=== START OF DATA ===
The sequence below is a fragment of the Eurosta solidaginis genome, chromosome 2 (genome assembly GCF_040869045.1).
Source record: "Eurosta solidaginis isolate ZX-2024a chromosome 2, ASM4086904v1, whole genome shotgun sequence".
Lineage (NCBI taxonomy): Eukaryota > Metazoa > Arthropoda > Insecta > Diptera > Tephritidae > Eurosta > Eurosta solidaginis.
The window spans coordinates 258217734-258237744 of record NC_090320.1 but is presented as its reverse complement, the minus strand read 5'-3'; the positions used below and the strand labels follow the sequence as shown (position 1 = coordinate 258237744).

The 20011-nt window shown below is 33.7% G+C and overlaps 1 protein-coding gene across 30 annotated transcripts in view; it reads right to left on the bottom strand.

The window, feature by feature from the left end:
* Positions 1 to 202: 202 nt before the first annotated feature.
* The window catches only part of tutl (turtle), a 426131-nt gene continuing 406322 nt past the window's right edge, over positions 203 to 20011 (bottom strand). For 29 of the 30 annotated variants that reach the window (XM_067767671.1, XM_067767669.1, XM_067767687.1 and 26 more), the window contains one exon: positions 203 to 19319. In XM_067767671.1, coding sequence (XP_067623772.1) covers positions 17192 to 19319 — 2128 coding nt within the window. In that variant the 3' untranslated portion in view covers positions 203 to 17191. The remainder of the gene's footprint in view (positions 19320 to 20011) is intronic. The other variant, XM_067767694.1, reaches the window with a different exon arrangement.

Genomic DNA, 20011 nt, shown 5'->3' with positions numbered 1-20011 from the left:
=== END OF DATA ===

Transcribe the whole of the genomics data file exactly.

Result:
The sequence below is a fragment of the Eurosta solidaginis genome, chromosome 2 (genome assembly GCF_040869045.1).
Source record: "Eurosta solidaginis isolate ZX-2024a chromosome 2, ASM4086904v1, whole genome shotgun sequence".
Lineage (NCBI taxonomy): Eukaryota > Metazoa > Arthropoda > Insecta > Diptera > Tephritidae > Eurosta > Eurosta solidaginis.
The window spans coordinates 258217734-258237744 of record NC_090320.1 but is presented as its reverse complement, the minus strand read 5'-3'; the positions used below and the strand labels follow the sequence as shown (position 1 = coordinate 258237744).

The 20011-nt window shown below is 33.7% G+C and overlaps 1 protein-coding gene across 30 annotated transcripts in view; it reads right to left on the bottom strand.

The window, feature by feature from the left end:
* Positions 1 to 202: 202 nt before the first annotated feature.
* The window catches only part of tutl (turtle), a 426131-nt gene continuing 406322 nt past the window's right edge, over positions 203 to 20011 (bottom strand). For 29 of the 30 annotated variants that reach the window (XM_067767671.1, XM_067767669.1, XM_067767687.1 and 26 more), the window contains one exon: positions 203 to 19319. In XM_067767671.1, coding sequence (XP_067623772.1) covers positions 17192 to 19319 — 2128 coding nt within the window. In that variant the 3' untranslated portion in view covers positions 203 to 17191. The remainder of the gene's footprint in view (positions 19320 to 20011) is intronic. The other variant, XM_067767694.1, reaches the window with a different exon arrangement.

Genomic DNA, 20011 nt, shown 5'->3' with positions numbered 1-20011 from the left: